Kickstarting the online Renaissance

Kickstarter: medieval-meets-modern and a return to patronage

Image: Renaissance Fair by CC-BY-2.0 Flickr: battcreekcvb

“We are the media”. This is the catch phrase of Amanda Palmer's massively successful Kickstarter campaign to fund her new album. Cutting out the middleman and sourcing the artists directly: Kickstarter is creating a new generation of art funded through the crowd-sourcing method. It offers a sense of hope that we can take up the slack and hit back at the recession with medieval-meets-modern patronage.

Kings, Popes and nobility providing money to the penniless author is an image we are all familiar with. The old patron dictated what was created, using the artist for prestige and propaganda. Snatching Michelangelo from his sculpting studio and suggesting he paint your ceiling instead wasn't an option for everyone. This system dropped out of favour when capitalism let us all participate in mass consumption of art and artists wanted more independence and new subject matters. Our return to patronage is a democratic flip-side to the autocratic control of the Renaissance

The process involved in taking a creative project from idea to completion via Kickstarter is all about direct funding by individuals. The artist first works out how much a project is going to cost. For example a goal of $10,000 is needed in order to successfully produce, promote and distribute a stop motion short. People can then 'pledge' any given amount towards this budget. There is frequently a system of rewards associated with the pledges. Creators offer hand-made packages at different levels of giving to spur us on. These rewards are specific to the project and the fans: digital downloads, painted ukuleles and comical Christmas decorations. Although credit and payment details are entered at 'point of pledge' no money is removed from your bank account. It is only if the goal is reached in an allotted period of time that the cards and account are charged. This system protects the artist from being left with half their goal and a bunch of expectant folk waiting for your half-made project.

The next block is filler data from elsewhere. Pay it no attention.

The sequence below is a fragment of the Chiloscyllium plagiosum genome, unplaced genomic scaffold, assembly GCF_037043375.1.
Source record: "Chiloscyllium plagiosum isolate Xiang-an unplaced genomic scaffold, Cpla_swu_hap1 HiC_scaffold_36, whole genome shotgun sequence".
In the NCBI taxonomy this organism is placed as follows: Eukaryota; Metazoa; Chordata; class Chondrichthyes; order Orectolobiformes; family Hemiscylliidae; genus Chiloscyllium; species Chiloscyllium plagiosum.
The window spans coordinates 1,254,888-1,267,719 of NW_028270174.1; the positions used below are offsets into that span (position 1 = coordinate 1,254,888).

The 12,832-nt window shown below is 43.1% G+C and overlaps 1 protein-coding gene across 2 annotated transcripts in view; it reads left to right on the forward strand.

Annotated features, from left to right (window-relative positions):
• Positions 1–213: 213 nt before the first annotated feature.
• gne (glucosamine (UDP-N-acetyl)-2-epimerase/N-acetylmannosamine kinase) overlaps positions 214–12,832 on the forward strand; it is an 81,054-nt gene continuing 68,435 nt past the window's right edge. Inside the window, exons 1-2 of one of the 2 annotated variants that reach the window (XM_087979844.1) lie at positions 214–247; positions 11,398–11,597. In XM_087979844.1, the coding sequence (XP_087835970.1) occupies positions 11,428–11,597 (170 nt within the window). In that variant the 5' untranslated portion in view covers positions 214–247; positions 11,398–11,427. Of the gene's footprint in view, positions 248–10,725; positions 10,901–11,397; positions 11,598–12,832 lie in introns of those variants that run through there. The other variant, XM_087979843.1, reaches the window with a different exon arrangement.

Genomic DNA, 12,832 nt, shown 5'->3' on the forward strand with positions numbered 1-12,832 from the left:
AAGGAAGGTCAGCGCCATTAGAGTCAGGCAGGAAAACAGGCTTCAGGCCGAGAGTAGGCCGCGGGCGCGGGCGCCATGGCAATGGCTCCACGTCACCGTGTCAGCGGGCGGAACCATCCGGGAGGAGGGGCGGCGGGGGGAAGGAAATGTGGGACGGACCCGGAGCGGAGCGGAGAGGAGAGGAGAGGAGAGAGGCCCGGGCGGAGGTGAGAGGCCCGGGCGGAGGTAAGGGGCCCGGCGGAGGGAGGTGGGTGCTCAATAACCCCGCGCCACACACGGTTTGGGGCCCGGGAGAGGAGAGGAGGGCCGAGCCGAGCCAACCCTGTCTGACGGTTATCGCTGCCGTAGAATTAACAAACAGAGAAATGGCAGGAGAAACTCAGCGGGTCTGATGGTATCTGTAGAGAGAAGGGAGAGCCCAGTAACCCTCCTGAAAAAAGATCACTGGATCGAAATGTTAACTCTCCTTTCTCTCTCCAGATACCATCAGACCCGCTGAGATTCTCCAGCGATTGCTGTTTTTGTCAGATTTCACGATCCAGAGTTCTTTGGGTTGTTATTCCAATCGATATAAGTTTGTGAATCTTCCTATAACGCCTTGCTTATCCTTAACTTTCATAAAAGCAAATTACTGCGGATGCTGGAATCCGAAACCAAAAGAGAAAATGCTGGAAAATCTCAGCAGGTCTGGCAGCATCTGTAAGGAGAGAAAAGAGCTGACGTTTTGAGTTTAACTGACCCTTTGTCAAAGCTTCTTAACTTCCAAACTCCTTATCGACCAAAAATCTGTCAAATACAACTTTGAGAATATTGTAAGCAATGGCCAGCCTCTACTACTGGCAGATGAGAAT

And it is working. Since their launch in April 2009 they have reached $100 million in pledges and in October 2011 they achieved their millionth backer.

However, I do not believe that crowd funding is the future for all artists. The massive successes of Amanda Palmer and Rich Burlew were dependant on their already strong and dedicated fan-base and it will not work for everyone. We can't all be successful artists, but we can all be supportive patrons. I am therefore less excited about what this mean for the artist (much has already been written on this subject), but what this means for the individual backers and for society.

We are accustomed to giving to charity for many motivations: a desire to do good or belief in the cause, a spontaneous reaction to a specific event, a sense of guilt or a sense of pride, prestige or pity, self-worth or personal meaning. However, as a rule monetary giving is a reaction to a need.

Kickstarter giving is active.

It is not about solutions. It is not about the survival of humanity. It's just making life a little bit better. This is exciting because people are willing to take an action, not based on a need, but out of a simple appreciation of creativity. As an English literature graduate I find this particularly exciting. My degree is disparaged by mainstream media and the government with STEM (Science, Technology, Engineering and Maths) subjects often perceived as the only academic study worth funding.

In the face of all that, the success of Kickstarter means that art is valued by non-artists. The engineer backing $1 to a new comic book Kickstarter fund is not just saying 'I want to read this' but 'I believe that it is worth funding the Arts.'

This is big.

Let me put this in the perspective of a period of recession. People are not waving goodbye to wads of cash they were otherwise using to make origami wallets. The million plus backers have their own economic struggles, but we should be proud that in a time of difficulties, with the Arts particularly suffering (Arts Council England funding was cut by 30% in 2010), everyone has an opportunity to take up that gap -and are doing so.

The future of creativity is being decided on the internet. Is this the e-Renaissance?


Shame that for all my enthusiasm it is only the democratic process in America that we participating in! My hope is that with enough attention Kickstarter will open its doors and process to creative projects across the world.

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By Ruth Coustick on May 11, 2012

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